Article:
The flowchart of this problem and the idea to overcome it are shown in Figure 8. When 16-channel voltages are generated, the amplitudes and phases of the AFSS columns respond to the voltages. Radiation pattern can be synthesized if the amplitude and phase values are known. However, the relationship between the voltage and the states of the AFSS columns is nonlinear and the coupling between the columns is unknown. Furthermore, the amplitude and phase responses are not individual. Thus, the synthesis cannot be performed. To solve this problem, we considered the relationship between the voltages and the radiation pattern as a black box. An observer was added in the far field area to acquire the radiation level of the target direction. This radiation level is sent to an artificial intelligence (AI) based program and the relationship between the voltages and radiation pattern at the target direction is established. When a goal is assigned to the AI program, it can change the voltages to optimize the radiation pattern to reach the goal.

Figure 8: Measured phase response for different frequencies.

3. Genetic Algorithm Based Experimental Investigation

To realize the idea shown in Figure 8, we developed a genetic algorithm (GA) based program and a voltage controller. There are many other artificial intelligence methods. The reason we choose GA is because it is a global optimization method, and it is not complicated for programming.

3.1. The Genetic Algorithm Based Optimization System Setup

Artificial intelligence technologies have been well developed for decades. Studies on using GA to optimize arrays have been well reported [2527], most of which used GA as a synthesis method to optimize the calculated radiation patterns. Different to these works, we developed the GA optimization system not only based on software but also on hardware. As can be seen from the block chart of Figure 9, the testing antenna and the developed antenna are both installed in a microwave anechoic chamber. Two coaxial cables connect these two antennas and a N5227A vector network analyzer. When the measurement starts, the VNA is able to acquire the parameter between the two antennas. A self-made multichannel voltage controller connects the AFSS smart dome to provide several channels of bias voltages, and the GA-based program running on a computer controls the values of these bias voltages.

Figure 9: Illustration of the genetic algorithm based platform.

The working flow is as follows. The GA program randomly generates a 16-value combination, the range of which is limited within 0 to 30. This combination is used as an individual in this GA program. Then the computer sends this combination command to the voltage controller to generate 16 voltage levels. The radiation pattern changes consequently. When the status is stable, the computer triggers the VNA to capture the amplitude and takes it back. The score for this combination is calculated based on this amplitude. This 16-value combination is transformed to a binary code and used in the crossing-over and mutation procedure. For high-gain optimization, a higher score is given to a higher amplitude; for the purpose of nulling, a higher score is given to a lower amplitude. The flowchart of the GA part is shown in Figure 10. In this program, the population is 10; the Maxgen (max generation) is 500. During the optimization procedure, the program observes the improvement. If the improvement is not significant within the last 100 generations, the program will set PM (probability of mutation) to 0.5 to prevent the program being trapped in a local optimum. This program is written using Python language, and it is based on the Pyevolve package, created by Perone [28].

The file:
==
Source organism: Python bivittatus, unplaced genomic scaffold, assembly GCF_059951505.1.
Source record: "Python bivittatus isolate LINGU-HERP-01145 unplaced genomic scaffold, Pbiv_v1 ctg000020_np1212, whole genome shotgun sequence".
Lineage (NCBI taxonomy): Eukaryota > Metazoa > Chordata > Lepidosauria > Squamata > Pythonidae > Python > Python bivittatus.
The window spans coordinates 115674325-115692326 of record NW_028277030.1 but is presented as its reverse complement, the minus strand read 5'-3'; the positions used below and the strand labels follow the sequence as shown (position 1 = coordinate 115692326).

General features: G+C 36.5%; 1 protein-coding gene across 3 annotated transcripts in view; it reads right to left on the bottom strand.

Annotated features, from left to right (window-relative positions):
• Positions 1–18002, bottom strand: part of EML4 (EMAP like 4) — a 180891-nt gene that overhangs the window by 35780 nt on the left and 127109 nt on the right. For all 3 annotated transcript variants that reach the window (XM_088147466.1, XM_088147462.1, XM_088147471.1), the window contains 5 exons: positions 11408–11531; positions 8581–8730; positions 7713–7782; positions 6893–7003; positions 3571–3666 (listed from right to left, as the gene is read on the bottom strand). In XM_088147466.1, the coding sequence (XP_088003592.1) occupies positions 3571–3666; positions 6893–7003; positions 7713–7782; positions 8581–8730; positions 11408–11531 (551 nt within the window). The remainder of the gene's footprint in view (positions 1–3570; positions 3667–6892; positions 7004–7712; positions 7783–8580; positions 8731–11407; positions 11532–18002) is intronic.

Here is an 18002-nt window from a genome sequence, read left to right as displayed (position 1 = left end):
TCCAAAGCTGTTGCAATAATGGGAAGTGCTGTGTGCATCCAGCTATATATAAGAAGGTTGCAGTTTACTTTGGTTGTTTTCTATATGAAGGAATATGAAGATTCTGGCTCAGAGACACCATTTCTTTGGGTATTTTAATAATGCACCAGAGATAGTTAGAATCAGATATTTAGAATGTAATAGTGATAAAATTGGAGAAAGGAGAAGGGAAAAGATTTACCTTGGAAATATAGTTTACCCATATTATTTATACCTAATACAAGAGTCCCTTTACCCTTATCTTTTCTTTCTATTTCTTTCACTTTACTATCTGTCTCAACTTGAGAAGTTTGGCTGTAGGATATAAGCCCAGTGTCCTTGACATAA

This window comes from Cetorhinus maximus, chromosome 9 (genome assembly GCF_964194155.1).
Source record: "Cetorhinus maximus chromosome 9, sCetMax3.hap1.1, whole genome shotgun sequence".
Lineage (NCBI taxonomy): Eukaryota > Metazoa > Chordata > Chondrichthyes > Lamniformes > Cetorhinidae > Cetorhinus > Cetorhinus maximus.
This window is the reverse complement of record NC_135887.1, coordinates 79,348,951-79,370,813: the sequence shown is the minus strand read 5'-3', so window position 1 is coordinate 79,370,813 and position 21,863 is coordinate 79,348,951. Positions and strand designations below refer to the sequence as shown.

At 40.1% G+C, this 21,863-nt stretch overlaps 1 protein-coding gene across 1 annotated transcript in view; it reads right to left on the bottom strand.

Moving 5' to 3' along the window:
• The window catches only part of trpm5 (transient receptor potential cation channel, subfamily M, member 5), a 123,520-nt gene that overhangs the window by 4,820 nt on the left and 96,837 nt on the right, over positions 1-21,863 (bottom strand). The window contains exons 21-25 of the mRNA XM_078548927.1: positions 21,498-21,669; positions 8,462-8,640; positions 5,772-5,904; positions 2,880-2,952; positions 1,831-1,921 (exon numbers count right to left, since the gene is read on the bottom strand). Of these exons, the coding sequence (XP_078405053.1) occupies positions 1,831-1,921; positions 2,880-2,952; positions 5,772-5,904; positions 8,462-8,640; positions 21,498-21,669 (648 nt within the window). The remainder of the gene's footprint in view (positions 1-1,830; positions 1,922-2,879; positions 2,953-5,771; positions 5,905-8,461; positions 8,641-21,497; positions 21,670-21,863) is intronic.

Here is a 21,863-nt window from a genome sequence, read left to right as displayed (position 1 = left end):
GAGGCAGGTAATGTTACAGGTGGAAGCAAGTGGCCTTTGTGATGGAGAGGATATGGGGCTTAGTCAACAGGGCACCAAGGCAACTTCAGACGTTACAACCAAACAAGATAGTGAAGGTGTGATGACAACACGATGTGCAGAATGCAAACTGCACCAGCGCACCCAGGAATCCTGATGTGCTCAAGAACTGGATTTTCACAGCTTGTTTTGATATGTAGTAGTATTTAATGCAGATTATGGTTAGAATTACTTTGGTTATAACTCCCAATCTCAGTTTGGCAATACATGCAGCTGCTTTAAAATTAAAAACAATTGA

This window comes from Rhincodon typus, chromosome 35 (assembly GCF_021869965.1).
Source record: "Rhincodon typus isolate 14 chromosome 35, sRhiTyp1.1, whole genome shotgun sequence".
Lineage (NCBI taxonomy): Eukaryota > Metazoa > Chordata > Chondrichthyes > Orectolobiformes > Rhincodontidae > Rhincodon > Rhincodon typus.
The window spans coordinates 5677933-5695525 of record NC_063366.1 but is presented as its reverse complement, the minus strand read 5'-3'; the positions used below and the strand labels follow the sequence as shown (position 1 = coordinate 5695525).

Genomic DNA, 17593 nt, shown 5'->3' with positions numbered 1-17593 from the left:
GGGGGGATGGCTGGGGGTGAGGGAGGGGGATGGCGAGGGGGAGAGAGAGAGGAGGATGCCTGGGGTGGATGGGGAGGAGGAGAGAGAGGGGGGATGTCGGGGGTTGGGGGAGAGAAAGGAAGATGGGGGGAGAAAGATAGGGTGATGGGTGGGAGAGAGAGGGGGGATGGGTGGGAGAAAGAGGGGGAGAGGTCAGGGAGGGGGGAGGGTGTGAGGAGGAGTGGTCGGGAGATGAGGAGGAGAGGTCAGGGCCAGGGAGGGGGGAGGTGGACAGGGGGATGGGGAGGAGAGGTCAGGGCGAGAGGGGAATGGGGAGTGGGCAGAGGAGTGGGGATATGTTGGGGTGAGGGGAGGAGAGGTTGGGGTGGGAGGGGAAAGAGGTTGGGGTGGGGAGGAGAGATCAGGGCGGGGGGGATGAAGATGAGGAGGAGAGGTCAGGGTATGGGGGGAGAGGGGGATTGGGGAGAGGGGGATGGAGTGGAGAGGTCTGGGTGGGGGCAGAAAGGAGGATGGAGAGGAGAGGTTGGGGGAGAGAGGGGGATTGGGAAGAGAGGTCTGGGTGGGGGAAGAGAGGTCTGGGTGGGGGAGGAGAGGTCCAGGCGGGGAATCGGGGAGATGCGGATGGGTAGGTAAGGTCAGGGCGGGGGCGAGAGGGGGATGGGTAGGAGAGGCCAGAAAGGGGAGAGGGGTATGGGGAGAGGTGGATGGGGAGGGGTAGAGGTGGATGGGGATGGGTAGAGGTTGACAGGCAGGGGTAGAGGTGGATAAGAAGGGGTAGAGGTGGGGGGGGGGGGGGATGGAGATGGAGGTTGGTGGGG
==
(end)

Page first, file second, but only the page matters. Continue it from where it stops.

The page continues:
Figure 10: Program flowchart.
3.2. The GA Procedure

To guarantee that the GA program we used is functionally correct, it is run for 5 times to optimize the high-gain mode at 2.45 GHz. The best of each generation are stored and presented in Figure 11. It shows that the procedure is not the same for each run, but the average curve shows a more stable trend. It reaches a good result every time.

Figure 11: variation of the GA procedure. (a) High-gain mode. (b) Nulling mode.

We also measured the corresponding radiation pattern of these 10 time runs, and the results are shown in Figure 12. In both cases, different trials exhibit identical behavior at the 0° direction. For the 5 high-gain modes, the main lobes are almost the same, but the side lobes and backward radiation are different. The 5 nulling modes are similar at 0° direction; all these 5 times can reach a deep nulling; besides this range, the radiation pattern is different for each time it runs. This is because at the other directions, there are no observation points. The GA program is not aware about the radiation of these directions. Of note, the measured nulling levels are different from the recoded ones shown in Figure 11. That is because all the environmental factors are actually considered during the optimization. We need to remove the control cable to prevent it from being stretched when performing the radiation pattern measurements.